I’m just glad that with this picture, there is a snapshot of my grandmother’s together.  That even though I only grew up knowing one, I still had two.  Possibly Ella’s been looking down on me as well.

Thank you, Nana and thank you, Grandma Amore, for the legacies you’ve left through your children and all those family members who knew you.

Read Full Post »

A bit late in the evening but I wanted to post a bit about Father’s Day.  There have been several influential men – father figures – in my life.  None more so than my Dad.  He has led a pretty great life and has seen the world and technology change.  Dad was the youngest of seven and grew up in Coshocton, Ohio.  Soon after he graduated from high school, he enlisted in the Armed Forces and was in the Army Air Corps (later the Air Force) until 1960.  He worked Civil Service on the Air Force Base for many years after.  He’s lived in Iceland when he was in training, Ohio, Florida, Montana, Wisconsin, and Japan for a total of six years while he was in the service.  Dad is primarily a nomad and likes to move every few years – similar to how the service does it’s placement and transfers.  He’s traveled all over the United States for recreation.  Similar to his brothers and uncles and father, he likes to work with his hands and has built furniture and done minor house maintenance. 

As a young girl, my Dad was very patient with me when I wanted to play.  He’d let me play house while he just went along.  He’d sit with me for tea parties.  I’d sit and tell him made up stories and when I was a pre-teen, he listened to me sing (that should earn him a spot in heaven!) for hours on end!  My Dad and I had a very tenuous relationship for many years and didn’t speak for quite a while due to some personal issues.  I realized one day close to Easter in the late 80s that someday my Dad would be gone and then how would I feel if the silence continued.  I reached out to him in a letter and soon got a reply.  Then I picked up the phone.  It was almost as if those lost years were swept away as we picked up our father-daughter relationship.  He’s been there when I’ve needed him and he’s turned to my husband and I when he’s needed to.  I called him early this morning to wish him a Happy Father’s day because he’s still going strong and I knew he’d probably be hard to reach any other time.

My grandfather also played a big part in my life.  For most of my formative years, I always thought he was so tall and formidable.  He had a booming voice that commanded – but of course – he’d retired as a Colonel from the Air Force.  When Grandad talked, people listened.  He was respected where ever he went and by whomever he met.  Yet, then I didn’t realize half of what he’d lived through in his life.  I remember the look on his face the night my grandmother passed away in 1984.  It was as if somoene had torn out his heart.  He was very lost.  She’d been by his side since Easter of 1916 – the day they met.  It was only a few years ago when I found their love letters and letters they wrote after they were married, that I learned of the depth of my grandfather’s gentleness, playfulness, and immense love that he had not only for his “Dearest” wife but for his entire family.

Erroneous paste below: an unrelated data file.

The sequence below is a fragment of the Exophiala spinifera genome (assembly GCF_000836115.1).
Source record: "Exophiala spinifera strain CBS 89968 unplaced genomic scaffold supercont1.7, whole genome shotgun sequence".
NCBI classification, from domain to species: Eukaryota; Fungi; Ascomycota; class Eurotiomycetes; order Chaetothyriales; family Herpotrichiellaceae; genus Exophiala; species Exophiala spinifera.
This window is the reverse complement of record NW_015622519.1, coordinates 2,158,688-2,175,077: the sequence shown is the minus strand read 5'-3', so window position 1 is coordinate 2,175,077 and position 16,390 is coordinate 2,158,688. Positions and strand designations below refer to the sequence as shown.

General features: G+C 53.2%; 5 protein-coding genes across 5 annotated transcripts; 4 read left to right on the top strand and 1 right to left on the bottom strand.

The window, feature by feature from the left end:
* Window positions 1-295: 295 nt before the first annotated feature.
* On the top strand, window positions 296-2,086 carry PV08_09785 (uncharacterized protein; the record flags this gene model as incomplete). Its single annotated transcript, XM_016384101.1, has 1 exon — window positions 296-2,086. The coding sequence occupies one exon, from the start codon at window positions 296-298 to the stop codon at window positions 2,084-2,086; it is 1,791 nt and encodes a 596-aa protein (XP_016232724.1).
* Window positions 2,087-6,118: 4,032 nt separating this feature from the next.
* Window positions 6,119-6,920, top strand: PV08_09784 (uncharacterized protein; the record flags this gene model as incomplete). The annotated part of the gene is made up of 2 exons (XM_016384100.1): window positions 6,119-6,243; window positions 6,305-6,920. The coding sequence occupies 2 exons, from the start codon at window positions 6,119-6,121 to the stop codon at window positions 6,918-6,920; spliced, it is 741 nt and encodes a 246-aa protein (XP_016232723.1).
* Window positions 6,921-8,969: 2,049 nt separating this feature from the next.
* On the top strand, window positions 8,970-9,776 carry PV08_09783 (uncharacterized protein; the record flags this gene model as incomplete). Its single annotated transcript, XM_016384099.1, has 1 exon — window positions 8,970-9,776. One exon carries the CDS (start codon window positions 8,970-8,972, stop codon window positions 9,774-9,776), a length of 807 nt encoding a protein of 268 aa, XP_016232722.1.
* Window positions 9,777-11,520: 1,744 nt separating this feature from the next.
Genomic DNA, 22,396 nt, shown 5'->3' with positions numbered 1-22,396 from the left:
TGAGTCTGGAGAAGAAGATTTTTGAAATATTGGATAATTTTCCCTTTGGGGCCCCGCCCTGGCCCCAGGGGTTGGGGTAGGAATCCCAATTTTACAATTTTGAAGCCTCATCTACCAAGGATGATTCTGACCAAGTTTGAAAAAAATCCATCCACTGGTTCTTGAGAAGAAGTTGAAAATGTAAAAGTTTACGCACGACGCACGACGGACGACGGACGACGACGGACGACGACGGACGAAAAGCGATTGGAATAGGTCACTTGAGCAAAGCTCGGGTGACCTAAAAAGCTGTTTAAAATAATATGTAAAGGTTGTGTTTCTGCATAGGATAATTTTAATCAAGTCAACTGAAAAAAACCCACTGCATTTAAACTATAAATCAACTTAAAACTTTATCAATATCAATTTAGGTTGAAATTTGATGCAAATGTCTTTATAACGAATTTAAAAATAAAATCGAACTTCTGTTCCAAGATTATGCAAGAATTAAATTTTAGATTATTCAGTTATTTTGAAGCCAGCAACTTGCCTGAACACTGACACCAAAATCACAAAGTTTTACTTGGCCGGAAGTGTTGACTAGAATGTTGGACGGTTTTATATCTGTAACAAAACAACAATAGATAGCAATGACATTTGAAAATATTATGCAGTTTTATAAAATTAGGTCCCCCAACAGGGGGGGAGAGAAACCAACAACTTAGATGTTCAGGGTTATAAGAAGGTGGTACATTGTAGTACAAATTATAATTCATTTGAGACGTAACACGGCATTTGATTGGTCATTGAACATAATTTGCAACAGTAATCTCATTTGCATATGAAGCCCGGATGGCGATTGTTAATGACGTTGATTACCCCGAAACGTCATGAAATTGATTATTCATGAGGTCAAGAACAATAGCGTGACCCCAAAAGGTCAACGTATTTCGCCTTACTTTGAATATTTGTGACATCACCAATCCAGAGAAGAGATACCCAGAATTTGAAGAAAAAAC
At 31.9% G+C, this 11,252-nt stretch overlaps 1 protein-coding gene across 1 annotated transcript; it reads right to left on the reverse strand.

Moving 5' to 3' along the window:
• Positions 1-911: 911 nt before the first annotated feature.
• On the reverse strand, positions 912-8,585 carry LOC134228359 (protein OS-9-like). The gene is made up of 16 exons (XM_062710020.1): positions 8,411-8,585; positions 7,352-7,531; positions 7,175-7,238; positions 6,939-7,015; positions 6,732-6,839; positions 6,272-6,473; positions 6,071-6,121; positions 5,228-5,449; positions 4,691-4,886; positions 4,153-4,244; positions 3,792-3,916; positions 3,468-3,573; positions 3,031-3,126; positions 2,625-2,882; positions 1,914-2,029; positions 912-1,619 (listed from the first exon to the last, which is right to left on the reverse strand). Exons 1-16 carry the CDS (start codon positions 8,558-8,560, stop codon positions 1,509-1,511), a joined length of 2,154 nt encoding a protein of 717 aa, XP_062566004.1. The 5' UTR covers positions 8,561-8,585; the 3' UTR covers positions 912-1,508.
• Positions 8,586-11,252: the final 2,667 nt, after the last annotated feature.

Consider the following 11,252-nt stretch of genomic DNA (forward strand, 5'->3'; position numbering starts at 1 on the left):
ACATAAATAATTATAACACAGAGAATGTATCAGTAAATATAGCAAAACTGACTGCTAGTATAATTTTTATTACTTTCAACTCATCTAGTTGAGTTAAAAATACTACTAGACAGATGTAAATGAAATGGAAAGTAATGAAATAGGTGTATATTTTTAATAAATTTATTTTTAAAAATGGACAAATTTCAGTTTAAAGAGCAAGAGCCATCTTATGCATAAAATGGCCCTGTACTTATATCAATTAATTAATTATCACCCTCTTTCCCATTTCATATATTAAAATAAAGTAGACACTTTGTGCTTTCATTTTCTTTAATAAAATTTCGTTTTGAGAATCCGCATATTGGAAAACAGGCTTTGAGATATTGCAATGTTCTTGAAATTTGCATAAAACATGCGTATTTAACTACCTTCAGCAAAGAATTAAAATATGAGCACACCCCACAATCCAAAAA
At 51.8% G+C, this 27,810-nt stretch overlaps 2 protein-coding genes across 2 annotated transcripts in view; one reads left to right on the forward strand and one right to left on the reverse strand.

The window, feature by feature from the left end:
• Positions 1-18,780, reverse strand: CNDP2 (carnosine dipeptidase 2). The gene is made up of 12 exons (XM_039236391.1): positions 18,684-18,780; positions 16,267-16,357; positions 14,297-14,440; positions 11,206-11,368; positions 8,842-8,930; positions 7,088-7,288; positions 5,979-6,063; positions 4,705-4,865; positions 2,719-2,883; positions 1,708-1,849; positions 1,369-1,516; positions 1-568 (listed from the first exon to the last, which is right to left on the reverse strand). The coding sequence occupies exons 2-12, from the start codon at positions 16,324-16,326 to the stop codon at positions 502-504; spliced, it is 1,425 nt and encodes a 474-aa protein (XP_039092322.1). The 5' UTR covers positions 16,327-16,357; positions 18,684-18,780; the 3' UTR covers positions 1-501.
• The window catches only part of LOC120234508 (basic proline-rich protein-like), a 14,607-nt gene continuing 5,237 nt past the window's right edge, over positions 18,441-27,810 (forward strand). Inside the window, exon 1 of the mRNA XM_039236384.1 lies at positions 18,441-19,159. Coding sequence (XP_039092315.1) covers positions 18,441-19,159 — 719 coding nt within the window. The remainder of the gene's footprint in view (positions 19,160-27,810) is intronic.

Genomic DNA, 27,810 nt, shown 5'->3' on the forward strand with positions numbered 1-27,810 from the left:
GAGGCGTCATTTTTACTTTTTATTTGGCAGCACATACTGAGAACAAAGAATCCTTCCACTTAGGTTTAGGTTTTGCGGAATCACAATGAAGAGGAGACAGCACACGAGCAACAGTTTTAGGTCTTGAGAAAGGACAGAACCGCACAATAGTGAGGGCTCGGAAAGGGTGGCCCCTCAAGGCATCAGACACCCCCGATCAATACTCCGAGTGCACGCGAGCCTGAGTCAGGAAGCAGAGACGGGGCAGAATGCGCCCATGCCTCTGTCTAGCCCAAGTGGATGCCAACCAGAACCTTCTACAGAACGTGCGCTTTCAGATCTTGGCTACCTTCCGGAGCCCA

During the years my dad and I were estranged, my brother – 21 years older than me – was also a father figure.  He’d spend time to talk with me about how my choices would affect my life.  And when he was disappointed in me, I felt just awful.  Rarely did I ever hear my brother raise his voice.  He never had to.  He had a way of looking at me with his blue eyes that made me very aware of his disapproval.  Yet my brother was full of fun and always found time for a little sister.  One summer he and his wife took me along with them on a short trip to Cedar Point Amusement Park.  Even though we were sleeping – along with their infant son – in a pickup truck camper, I thought it was a wonderful trip.  Unfortunately, my brother’s not around anymore for me to let him know how much I appreciated his influence on my life. 

I miss my Grandad and brother – because they are no longer around.  I miss my Dad because we’re separated by distance and not able to see each other very much – although I can hear his voice whenever I want.  Happy Father’s Day!

Read Full Post »

I’ve just uploaded some photos to previous posts. 

A picture of my mom and aunt sitting in front of the house they grew up in: The Old House

A picture of my mom in her cap and gown: Graduation Past and Present

Update: A picture of Slick climbing a lader and a picture of one of the dogs my mom had as a child: Furry and Feathered Family Members – Carnival of Genealogy

Possibly more later!

Read Full Post »

An Update

Hopefully tonight or tomorrow I will add some photos to some previous posts.  I will list the permalink in my post so you won’t have to scroll to find the updated info and photos.  I spent four hours this morning scanning in old photos – which was part of my genealogy goals.  Unfortunately, I also have a head cold and a low grade fever so I’m not much use to anyone right now – let alone myself!  Stay tuned . . .

Read Full Post »

State Agency Databases website has a listing of all 50 states plus the District of Columbia. If you click on any of the states, it will take you to the page of Databases for that state. Example: from the Kansas link, I scrolled through the list until I came upon listings under the Kansas State Historical Society. One of them was for Death Notices of Members of Fraternal Orders. There I found a death date I had been looking for. Some of the states have court case searches or land records searchs. This website probably won’t have everything you want to search for, but it is another place to look for information.